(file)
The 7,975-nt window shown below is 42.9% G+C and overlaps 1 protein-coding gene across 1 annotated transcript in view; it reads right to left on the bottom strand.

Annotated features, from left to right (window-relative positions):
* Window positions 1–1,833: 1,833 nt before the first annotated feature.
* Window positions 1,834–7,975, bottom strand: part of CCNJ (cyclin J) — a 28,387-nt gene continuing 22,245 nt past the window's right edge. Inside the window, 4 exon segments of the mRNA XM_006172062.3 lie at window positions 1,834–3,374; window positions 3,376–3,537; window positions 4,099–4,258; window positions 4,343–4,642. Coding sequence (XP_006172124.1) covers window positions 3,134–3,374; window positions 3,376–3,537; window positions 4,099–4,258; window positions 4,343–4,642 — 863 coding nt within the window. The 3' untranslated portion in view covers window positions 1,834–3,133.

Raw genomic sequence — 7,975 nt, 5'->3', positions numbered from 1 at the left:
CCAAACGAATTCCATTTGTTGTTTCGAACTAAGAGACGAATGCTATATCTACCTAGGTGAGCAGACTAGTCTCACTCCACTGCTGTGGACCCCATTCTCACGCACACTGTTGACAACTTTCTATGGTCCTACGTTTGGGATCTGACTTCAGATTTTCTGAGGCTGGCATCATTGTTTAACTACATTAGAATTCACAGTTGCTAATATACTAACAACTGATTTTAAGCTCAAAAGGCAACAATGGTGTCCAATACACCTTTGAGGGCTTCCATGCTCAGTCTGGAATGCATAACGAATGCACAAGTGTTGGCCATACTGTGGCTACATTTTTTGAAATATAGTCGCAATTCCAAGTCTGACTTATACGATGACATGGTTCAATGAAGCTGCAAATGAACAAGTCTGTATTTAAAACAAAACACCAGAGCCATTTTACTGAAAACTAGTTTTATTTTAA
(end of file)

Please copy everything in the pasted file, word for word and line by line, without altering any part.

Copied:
The 7,975-nt window shown below is 42.9% G+C and overlaps 1 protein-coding gene across 1 annotated transcript in view; it reads right to left on the bottom strand.

Annotated features, from left to right (window-relative positions):
* Window positions 1–1,833: 1,833 nt before the first annotated feature.
* Window positions 1,834–7,975, bottom strand: part of CCNJ (cyclin J) — a 28,387-nt gene continuing 22,245 nt past the window's right edge. Inside the window, 4 exon segments of the mRNA XM_006172062.3 lie at window positions 1,834–3,374; window positions 3,376–3,537; window positions 4,099–4,258; window positions 4,343–4,642. Coding sequence (XP_006172124.1) covers window positions 3,134–3,374; window positions 3,376–3,537; window positions 4,099–4,258; window positions 4,343–4,642 — 863 coding nt within the window. The 3' untranslated portion in view covers window positions 1,834–3,133.

Raw genomic sequence — 7,975 nt, 5'->3', positions numbered from 1 at the left:
CCAAACGAATTCCATTTGTTGTTTCGAACTAAGAGACGAATGCTATATCTACCTAGGTGAGCAGACTAGTCTCACTCCACTGCTGTGGACCCCATTCTCACGCACACTGTTGACAACTTTCTATGGTCCTACGTTTGGGATCTGACTTCAGATTTTCTGAGGCTGGCATCATTGTTTAACTACATTAGAATTCACAGTTGCTAATATACTAACAACTGATTTTAAGCTCAAAAGGCAACAATGGTGTCCAATACACCTTTGAGGGCTTCCATGCTCAGTCTGGAATGCATAACGAATGCACAAGTGTTGGCCATACTGTGGCTACATTTTTTGAAATATAGTCGCAATTCCAAGTCTGACTTATACGATGACATGGTTCAATGAAGCTGCAAATGAACAAGTCTGTATTTAAAACAAAACACCAGAGCCATTTTACTGAAAACTAGTTTTATTTTAA